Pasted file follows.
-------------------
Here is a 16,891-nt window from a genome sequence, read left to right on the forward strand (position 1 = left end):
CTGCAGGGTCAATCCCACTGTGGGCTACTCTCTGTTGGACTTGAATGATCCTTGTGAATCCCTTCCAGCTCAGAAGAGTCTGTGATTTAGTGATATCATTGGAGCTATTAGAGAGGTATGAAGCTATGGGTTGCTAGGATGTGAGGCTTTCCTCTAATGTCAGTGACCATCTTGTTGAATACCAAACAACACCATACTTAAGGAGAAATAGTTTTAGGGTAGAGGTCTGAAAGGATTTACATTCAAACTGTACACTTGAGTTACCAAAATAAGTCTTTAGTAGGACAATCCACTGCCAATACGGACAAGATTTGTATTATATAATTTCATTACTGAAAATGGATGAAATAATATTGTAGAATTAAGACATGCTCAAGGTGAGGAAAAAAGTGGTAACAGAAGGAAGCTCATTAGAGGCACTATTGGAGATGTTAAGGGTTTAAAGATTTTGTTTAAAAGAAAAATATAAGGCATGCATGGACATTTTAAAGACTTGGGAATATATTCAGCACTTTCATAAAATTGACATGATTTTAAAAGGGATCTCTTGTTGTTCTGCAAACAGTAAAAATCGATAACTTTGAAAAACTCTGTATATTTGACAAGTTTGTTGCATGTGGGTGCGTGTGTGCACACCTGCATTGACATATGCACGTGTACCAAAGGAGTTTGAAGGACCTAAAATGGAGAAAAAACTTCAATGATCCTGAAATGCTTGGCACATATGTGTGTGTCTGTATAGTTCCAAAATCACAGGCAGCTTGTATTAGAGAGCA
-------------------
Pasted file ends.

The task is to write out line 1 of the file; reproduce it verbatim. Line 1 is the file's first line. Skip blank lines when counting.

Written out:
Here is a 16,891-nt window from a genome sequence, read left to right on the forward strand (position 1 = left end):